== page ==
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My Handcrafted Opinions on Whiskies, Distilleries and Other Related Stuff

Auchentoshan, Glasgow, Scotland

While we lived in Aberdeen we didn’t get to Glasgow much, and with so many distilleries on our doorstep in Speyside and the rest of the Highlands it seemed I would probably never get to this one. However we took a brief holiday in February 2011 and landed in Glasgow airport late on a Friday night and decided to stay in hotel in Glasgow rather than drive the two plus hours back to Aberdeen. The next morning a detour via Auchentoshan was negotiated and agreed with Tammy and my daughter. I really liked this tour, they allowed our daughter to come along and it was just the three of us on the first tour of the day. The tour guide was knowledgeable and the tour was detailed, even explaining in considerable depth the complex triple (well more like 2 ½) distillation process unique to Auchentoshan in Scotch whisky. They also had some unique features on their tour, for example they allowed me to taste the fermented wash right out of the washback prior to distillation. I found it tasted like apple juice or rough cider but soured with some vinegar, brought back memories of the short lived Cider Gate in Exeter in the early 1990’s. They also allowed you to hit a barrel in the warehouse with a sledgehammer to pop the bung out! All good fun.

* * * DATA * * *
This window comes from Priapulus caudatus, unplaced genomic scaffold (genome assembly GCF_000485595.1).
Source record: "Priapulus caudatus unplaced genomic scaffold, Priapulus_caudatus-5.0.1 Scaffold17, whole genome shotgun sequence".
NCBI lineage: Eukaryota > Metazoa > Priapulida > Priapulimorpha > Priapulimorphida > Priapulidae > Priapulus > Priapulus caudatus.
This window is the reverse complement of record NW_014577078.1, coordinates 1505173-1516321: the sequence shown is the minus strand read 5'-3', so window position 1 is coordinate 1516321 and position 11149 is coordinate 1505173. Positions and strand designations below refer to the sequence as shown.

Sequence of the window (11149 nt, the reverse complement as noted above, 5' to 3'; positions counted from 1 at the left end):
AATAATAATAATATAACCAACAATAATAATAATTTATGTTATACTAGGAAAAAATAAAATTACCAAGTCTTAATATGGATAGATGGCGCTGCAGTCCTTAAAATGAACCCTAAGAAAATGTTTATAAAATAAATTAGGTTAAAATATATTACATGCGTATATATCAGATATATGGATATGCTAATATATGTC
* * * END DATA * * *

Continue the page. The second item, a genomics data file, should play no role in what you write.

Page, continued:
Did some tasting at the end of the tour from the Auchentoshan family, but had to restrain myself as I had to drive for next couple of hours and we ended buying a bottle of the 18 year old (as well as an unusual bottle of Drambuie made with 15 year old speyside whisky).

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Dalwhinnie, Inverness-shire, Scotland

Dalwhinnie, Inverness-shire, Scotland OK whisky lovers, your starter for 10 points, name the distillery on the River Spey that is not considered a Speyside?  If you said Dalwhinnie then congratulations.  The photo and title of this entry may have been a clue huh?  Dalwhinnie is actually classified as a Highland distillery due to its location (much further upstream than the traditional speyside region).   Many distilleries use their tours to promote their USP (unique selling point, apologies for corporate marketing jargon) for example the tall stills of Glenmorangie, the 1608 distilling license in Bushmills, Towser the Cat at Glenturret and Dalwhinnie is no exception.  The USP at Dalwhinnie are their traditional worm tub condensers.  They claim they removed them once for more modern condensers but had to revert back to the traditional ones because the new make spirit changed.  I have expressed my skepticism around these types of statements before so I will leave it at that.  Interestingly, like other distilleries now, most of the Dalwhinnie stock is actually aged offsite.  All this aside, I like Dalwhinnie and enjoyed the tour and the tasting and left with a bottle of their excellent 15 year old Distiller's Edition.  If I had a complaint, it is a long way from anywhere so a coffee shop or something similar to pass the time while you wait to go on the tour wouldn't hurt.
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